US Treasury yields tick lower as investors prepare for Fed rate cut

U.S. government debt yields slipped on Monday as investors prepared for an expected rate cut by the Federal Reserve.


At around 12:39 p.m. ET, the yield on the benchmark 10-year Treasury note, which moves inversely to price, was higher at around 2.031%, while the yield on the 30-year Treasury bond was also higher at around 2.553%.

Market focus is largely attuned to the U.S. central bank, after a report from the Wall Street Journal suggested the Fed was likely to cut rates by a quarter-point at the July 30-31 Federal Open Market Committee meeting.

Late last week, dovish comments by New York Fed President John Williams had boosted expectations the central bank could cut rates by 50 basis points. However, the New York Fed sought to clarify Williams' comments by saying his speech was not about policy action at the upcoming central bank meeting.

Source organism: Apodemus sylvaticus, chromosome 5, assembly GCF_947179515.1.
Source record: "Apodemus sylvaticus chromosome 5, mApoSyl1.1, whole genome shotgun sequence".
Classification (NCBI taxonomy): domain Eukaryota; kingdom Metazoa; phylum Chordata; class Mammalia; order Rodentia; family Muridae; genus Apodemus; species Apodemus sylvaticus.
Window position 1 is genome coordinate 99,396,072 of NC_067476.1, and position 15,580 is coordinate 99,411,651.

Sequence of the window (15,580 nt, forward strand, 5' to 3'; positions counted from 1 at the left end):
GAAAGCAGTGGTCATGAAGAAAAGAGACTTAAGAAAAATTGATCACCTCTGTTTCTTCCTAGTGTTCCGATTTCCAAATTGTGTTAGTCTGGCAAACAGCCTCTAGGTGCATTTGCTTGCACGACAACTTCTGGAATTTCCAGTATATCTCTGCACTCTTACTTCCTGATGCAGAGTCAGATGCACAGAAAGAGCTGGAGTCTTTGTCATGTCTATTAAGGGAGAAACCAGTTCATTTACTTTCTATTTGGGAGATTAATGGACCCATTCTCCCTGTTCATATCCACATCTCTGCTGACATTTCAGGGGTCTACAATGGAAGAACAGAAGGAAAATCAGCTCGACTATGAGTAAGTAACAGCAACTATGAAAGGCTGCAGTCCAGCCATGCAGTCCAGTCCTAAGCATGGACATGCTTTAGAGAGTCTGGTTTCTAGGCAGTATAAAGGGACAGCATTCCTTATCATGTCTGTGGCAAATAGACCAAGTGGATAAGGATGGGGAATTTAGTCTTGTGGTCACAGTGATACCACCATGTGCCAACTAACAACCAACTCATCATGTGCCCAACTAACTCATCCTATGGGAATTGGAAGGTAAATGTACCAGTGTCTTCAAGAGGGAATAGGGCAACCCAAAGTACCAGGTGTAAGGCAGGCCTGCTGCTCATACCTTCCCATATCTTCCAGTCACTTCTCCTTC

"Thus, the big question in assessing the odds of 25 vs 50 is: Does the FOMC currently judge economic performance on the ground, along with the outlook and the risks surrounding it, as probably necessitating an eventual 225 bp reduction in policy rates?" BMO Capital Markets economist Michael Gregory wrote.

"If yes, the case for a 50 bp rate cut now is compelling. But with Fed official after Fed official claiming the economy is in a 'good place,'" that may be less likely.

Global growth concerns and ongoing trade uncertainties could prompt the Fed to make further cuts over the coming months. Slower GDP growth in the euro zone and Asia have kept investors on-edge in recent months despite stronger performance in the U.S.